How the Victorians Took Us to the Moon: The Story of the 19th-Century Innovators Who Forged Our Future
Iwan Rhys Morus
One of the more daft but enduring spin-offs of the science fiction genre is steampunk — fiction fashioned with a retrofuturistic love of nineteenth-century industrial technology. Think of an ironclad of the air, shaped like a fantasy submarine, with six or more propeller engines powered by cogs and levers, funnels pumping out coal smoke from the steam turbines, windows replaced by watch dials, and hundreds of rivets holding the whole thing together. Inside would be a palm court saloon hosting a tea dance. Many of the gentlemen are garbed in comic-book versions of the army...
One of the more daft but enduring spin-offs of the science fiction genre is steampunk — fiction fashioned with a retrofuturistic love of nineteenth-century industrial technology. Think of an ironclad of the air, shaped like a fantasy submarine, with six or more propeller engines powered by cogs and levers, funnels pumping out coal smoke from the steam turbines, windows replaced by watch dials, and hundreds of rivets holding the whole thing together. Inside would be a palm court saloon hosting a tea dance. Many of the gentlemen are garbed in comic-book versions of the army officer and entrepreneur style of British imperialism, the ladies in dark velvet, veils and stays, and an orchestra in evening dress and mustachios. Weird eyepieces, top hats and ancient firearms are omnipresent.
The earliest example of steampunk is probably Titus Alone (1959), the third volume of Mervyn Peake’s Gormenghast trilogy. But in the early 1980s steampunk became the preferred idiom of a number of American writers, all of whom claimed to have thought it up on their own. One of these, K.W. Jeter, gave it the name, derived from “cyberpunk,” popular in the science fiction genre back then. The tag has stuck. Since then, steampunk has gripped the imagination of many others, widening out into a multi-disciplinary international phenomenon, inspiring installation art, fashion, comics, music, comedy and literature. There is a steampunk HQ and museum in New Zealand. The roots in science fiction are no longer relevant.
However, the roots of science fiction itself are known as scientific romances, the sort of work associated with fin-de-siècle authors such as Jules Verne, George Griffith and H.G. Wells. These are summoned by Iwan Rhys Morus in his non-fiction work How the Victorians Took Us to the Moon. In fact, Morus quotes scientific romances explicitly, opening his book with a short piece of his own fiction, describing a valiant British expedition to send a manned rocket to the Moon’s Sea of Tranquillity in 1909. It is elementary, softcore steampunk, reminiscent of the sort of space romances written by John Wyndham in his pre-Triffid days.
This fictional fancy is not a whim. It’s something Morus really means, the key to his argument, as he pointedly returns to it in the final pages. Most of his book, though, is an historical account of one science committee after another, several of them government inspired, others associated with universities or the scientific establishment. All this is pretty dull stuff, without much sense of personality and with few anecdotes, even though many of the main players are now famous: Brunel, Faraday, Babbage and so on. Morus’s thesis is that Victorian scientists and engineers not only paved the way to our modern age but actually created it for us.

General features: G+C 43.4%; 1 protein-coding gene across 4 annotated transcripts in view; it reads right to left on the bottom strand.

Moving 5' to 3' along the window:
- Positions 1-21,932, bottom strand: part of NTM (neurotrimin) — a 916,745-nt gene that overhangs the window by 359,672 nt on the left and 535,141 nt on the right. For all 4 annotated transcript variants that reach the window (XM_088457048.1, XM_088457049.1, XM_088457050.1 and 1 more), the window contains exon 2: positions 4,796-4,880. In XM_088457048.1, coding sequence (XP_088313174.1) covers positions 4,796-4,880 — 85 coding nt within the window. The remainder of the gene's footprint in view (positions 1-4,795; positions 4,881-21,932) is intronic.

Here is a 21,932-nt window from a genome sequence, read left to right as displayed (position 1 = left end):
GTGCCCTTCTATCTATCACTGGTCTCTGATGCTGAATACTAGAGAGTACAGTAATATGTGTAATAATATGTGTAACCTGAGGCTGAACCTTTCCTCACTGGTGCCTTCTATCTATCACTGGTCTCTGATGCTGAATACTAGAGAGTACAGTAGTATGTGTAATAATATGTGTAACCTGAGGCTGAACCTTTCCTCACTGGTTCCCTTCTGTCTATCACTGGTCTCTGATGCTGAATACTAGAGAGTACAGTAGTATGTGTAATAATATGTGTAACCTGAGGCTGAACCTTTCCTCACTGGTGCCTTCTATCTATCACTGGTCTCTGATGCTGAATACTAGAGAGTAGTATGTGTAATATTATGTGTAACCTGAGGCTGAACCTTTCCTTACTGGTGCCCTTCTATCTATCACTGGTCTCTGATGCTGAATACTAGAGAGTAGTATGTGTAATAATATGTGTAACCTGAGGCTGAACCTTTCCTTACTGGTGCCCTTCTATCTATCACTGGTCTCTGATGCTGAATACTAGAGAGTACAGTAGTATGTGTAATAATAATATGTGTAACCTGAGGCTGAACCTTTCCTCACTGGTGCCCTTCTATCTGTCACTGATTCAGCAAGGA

Technology and engineering skills certainly have a quality of ongoing continuity: old techniques evolve into new, improved or modified versions, but not always at the same rate. Anyway, workable technology has a way of being dependent upon society developing a need or taste for it. The liquid crystal diode, for instance, was invented and demonstrated in 1927, but was not suitable for general use until about forty years after that, and only first appeared in (expensive) wristwatches in the 1970s. Similarly, one can imagine Leonardo da Vinci witnessing the keys of a sycamore tree falling in a stable rotating path as their seed-wings supported them, and from this be inspired by the idea of a helicopter. Da Vinci’s drawing of an “aerial screw” was made in about 1490, but a suitable power source and fuel, a durable body, a means of directing and stabilizing the flight, not to mention the social or military needs for a vertical take-off craft, were hundreds of years away.
Society’s acceptance can also determine the way a technological novelty is used. Alexander Graham Bell set up a telephonic connection between the mayoral offices of two adjacent American cities. He then declared his thrilling vision of the future: that one day “there would be a telephone in every American city.” That was enough for him, and he was undoubtedly right to that extent. But what would he make now of the smartphone, excellent at ordering pizzas or a taxi, good at finding somewhere to park in a crowded city and slyly making its user vulnerable to fraud?
From Nikola Tesla’s failed attempt to provide worldwide transmissible electricity (broadcast from a 187-foot tower on Long Island) to the Betamax video recorder, the world is cluttered with obsolete or abandoned technology. It must all have seemed to be the next evolutionary step for a while. But some of the most impressive scientific breakthroughs of the modern age have come about either when most people weren’t expecting them or the experts assured us they were not possible. Heavier-than-air flight is the famous example of the latter, but one could include laser eye surgery, stem cell cloning and, of course, the internet, social media and the cell phone. None of these was imaginable to the luminous members of royal commissions in the nineteenth century, nor would they lay claim to them if they knew.